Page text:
With this structure, if a high negative charge is applied to the top plate (gate electrode) overlying the capacitor's thin dielectric layer, holes are readily supplied by the auxiliary P+ region. If a high positive charge is applied to the gate electrode, electrons are readily supplied by the auxiliary N+ region. By connecting both auxiliary N+ and P+ regions together, a deep depletion condition is prevented for either polarity of the applied voltage. Moreover, since both auxiliary P+ and N+ contacts are tied together, there is no tendency of an inversion layer to float, which occurs in a conventional MOS capacitor structure, since the deep depletion layer forms a barrier between the inversion layer and a capacitor contact.

A non-limitative example of an MOS capacitor architecture in accordance with a first embodiment of the present invention is diagrammatically illustrated in the cross-sectional view of FIG. 1 as comprising a silicon-on-sapphire structure having a support (sapphire) substrate 11, upon which a very thin (having a thickness on the order of from 1000 to 10,000 Angstroms) silicon layer 13 is formed (e.g. by liquid phase epitaxy). Although the illustrated example is an SOS architecture, other materials, such as a layer of insulator material (e.g. oxide) or semiconductor (e.g. silicon) may be employed for the support layer.

Disposed upon a first portion of thin semiconductor layer 13 is a thin insulator layer 15, which forms the dielectric field layer of the MOS capacitor. Insulator layer 15 may comprise a thin oxide layer having a thickness on the order of from 50-1000 Angstroms). Situated atop thin insulator layer 15 is layer 17 of conductive material, such as metal or (doped or undoped) polysilicon, which forms a first contact, top plate layer of the capacitor, to which a terminal 19 is connected. Directly underlying insulator layer 15, semiconductor layer 13 contains at least one lightly doped semiconductor region, shown in FIG. 1, as a first (P-) semiconductor region 21 and a second (N-) semiconductor region 23, so that a capacitor structure is formed by the top plate layer 17, thin oxide layer 15 and a lower plate layer comprised of lightly doped silicon, here a pair of lightly and oppositely doped regions 21 and 23. By `lightly doped` is meant a concentration C such that C*Tox *Area (where Tox is the oxide thickness of layer 15) is small compared to, or on the order of, the total charge that needs to be absorbed. As an example, the impurity concentration of lightly doped regions may be in a range up to a concentration on the order of 1018 atoms/cm3.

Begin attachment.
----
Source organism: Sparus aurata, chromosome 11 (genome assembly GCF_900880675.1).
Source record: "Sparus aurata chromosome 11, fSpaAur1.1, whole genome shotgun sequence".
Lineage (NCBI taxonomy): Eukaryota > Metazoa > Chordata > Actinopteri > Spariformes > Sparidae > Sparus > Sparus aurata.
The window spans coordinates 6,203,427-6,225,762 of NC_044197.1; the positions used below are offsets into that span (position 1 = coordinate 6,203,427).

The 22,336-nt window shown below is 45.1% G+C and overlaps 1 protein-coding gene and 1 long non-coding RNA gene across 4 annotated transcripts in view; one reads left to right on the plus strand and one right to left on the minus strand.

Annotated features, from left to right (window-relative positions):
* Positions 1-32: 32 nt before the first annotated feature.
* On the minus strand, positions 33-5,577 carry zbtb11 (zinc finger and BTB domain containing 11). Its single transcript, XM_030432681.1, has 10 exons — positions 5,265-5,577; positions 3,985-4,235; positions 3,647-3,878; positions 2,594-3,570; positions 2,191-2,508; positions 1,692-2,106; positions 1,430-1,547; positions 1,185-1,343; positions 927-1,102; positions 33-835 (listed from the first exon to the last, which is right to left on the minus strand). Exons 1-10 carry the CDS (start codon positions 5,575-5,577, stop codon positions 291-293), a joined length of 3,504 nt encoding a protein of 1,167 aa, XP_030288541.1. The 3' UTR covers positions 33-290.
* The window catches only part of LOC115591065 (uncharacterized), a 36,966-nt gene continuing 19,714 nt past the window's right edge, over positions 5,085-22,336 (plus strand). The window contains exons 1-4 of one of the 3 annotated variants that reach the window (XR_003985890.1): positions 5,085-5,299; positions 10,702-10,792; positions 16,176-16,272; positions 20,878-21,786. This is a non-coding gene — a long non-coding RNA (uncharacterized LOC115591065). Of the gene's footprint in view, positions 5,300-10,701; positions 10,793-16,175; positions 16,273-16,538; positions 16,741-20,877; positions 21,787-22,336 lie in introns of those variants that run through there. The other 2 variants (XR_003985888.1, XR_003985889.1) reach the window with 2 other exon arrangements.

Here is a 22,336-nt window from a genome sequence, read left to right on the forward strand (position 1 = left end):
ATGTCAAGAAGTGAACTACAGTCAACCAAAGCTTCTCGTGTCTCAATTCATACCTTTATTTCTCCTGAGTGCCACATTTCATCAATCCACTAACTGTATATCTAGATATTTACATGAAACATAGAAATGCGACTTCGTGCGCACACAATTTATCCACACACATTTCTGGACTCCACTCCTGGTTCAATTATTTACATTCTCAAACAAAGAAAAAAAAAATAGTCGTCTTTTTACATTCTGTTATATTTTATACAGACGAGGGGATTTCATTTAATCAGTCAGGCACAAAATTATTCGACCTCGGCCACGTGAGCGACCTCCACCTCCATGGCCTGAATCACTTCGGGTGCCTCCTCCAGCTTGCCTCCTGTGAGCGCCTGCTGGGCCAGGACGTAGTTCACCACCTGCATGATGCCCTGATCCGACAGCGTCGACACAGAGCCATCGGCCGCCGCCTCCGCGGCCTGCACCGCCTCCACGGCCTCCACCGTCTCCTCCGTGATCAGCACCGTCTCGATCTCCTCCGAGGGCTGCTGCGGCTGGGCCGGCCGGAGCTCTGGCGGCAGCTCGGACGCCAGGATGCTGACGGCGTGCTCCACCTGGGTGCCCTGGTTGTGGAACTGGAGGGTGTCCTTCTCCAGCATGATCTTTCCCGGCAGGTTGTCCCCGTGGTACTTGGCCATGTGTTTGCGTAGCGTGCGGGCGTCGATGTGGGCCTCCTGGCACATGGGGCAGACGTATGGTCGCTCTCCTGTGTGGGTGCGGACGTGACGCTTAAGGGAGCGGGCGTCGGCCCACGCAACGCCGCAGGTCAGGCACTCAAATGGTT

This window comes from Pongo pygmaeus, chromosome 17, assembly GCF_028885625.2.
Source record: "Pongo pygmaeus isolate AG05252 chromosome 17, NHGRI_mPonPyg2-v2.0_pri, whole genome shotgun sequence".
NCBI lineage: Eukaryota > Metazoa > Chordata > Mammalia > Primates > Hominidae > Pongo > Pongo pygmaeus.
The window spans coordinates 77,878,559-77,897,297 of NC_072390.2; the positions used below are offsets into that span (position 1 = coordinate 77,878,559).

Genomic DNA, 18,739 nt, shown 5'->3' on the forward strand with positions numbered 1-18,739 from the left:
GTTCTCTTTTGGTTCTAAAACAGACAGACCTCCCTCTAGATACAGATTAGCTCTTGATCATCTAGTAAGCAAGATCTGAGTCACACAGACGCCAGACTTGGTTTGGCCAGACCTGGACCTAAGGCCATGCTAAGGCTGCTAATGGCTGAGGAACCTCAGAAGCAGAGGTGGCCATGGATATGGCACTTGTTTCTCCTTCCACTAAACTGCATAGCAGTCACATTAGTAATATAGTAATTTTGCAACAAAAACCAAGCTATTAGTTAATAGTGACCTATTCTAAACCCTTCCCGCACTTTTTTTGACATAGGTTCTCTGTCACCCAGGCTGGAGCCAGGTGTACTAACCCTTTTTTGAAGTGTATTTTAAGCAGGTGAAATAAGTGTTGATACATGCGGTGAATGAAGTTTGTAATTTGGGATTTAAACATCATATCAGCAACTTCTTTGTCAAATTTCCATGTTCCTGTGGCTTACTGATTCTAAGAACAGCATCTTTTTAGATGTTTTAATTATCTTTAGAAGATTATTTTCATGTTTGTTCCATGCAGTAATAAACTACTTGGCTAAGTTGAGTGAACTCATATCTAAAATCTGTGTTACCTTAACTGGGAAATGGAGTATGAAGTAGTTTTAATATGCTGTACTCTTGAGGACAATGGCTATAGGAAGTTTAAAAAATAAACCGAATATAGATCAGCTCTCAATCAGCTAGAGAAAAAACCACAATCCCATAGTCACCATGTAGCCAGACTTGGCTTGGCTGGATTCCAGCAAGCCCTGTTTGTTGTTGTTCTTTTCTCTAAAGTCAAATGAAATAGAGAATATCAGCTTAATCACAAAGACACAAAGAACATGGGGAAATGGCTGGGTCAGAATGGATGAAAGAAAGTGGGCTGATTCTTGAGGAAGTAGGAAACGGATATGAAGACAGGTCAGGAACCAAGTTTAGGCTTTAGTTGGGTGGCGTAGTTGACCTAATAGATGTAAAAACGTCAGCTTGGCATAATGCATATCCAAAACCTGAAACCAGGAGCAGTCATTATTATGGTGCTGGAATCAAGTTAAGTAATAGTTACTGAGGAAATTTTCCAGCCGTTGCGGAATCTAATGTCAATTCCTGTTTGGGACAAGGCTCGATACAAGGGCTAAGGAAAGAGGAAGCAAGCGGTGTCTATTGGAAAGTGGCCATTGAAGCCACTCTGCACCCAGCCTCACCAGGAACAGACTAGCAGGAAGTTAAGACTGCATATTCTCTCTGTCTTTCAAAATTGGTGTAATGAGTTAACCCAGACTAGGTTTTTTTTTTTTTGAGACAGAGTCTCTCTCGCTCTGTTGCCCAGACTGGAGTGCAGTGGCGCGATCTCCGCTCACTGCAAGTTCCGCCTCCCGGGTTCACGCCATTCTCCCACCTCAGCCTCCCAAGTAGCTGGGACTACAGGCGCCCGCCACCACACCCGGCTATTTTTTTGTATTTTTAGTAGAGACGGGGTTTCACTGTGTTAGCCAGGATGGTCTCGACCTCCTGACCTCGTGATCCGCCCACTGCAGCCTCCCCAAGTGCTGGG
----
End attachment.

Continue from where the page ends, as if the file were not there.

Semiconductor layer 13 further contains a first auxiliary (contact) semiconductor region 31 of a first (P+) conductivity type, having an impurity concentration on the order of 1020 atoms/cm3, which is substantially higher than that of the lightly doped lower plate layer containing underlying regions 21 and 23. In the illustrated embodiment, the first (P+) contact semiconductor region 31 is directly contiguous with or contacts (P-) a first end 32 of lightly doped semiconductor region 21 of the capacitor's lower plate.

In the embodiment of the present example, the lower plate of the MOS capacitor is also directly contiguous with a second contact semiconductor region 33 of a second (N+) conductivity type having an impurity concentration higher than that of regions 21 and 23 and being directly contiguous with or contacting an end 34 of (N-) doped region 23, which is opposite to the end 32 of the lower plate contacted by first (P+) contact region 31. Formed on contact regions 31 and 33 are respective layers 36, 38 of conductive material (e.g. metal) which are connected together and provide a second (lower plate) terminal 39 for the capacitor.

As diagrammatically illustrated in FIG. 2, rather than employ a pair of lightly doped semiconductor regions (regions 21 and 23 in the illustrated embodiment) to form the lower plate of the MOS capacitor structure, the lower plate may contain only a single lightly doped semiconductor region 41 of a either P- or N- conductivity type. As another alternative structure, lightly doped lower plate may comprise more than two opposite conductivity type regions. What is important is that, regardless of the number or distribution of lightly portions that make up the lower plate of the MOS capacitor, contact to the lower plate is provided by way of opposite conductivity type, heavily doped regions, each of which is directly contiguous with the lower plate, such as at opposite ends of the lightly doped regions, as shown in FIG. 1, or contiguous with a common side portion 51 of the lower plate of the capacitor, as diagrammatically illustrated in the plan view of FIG. 3.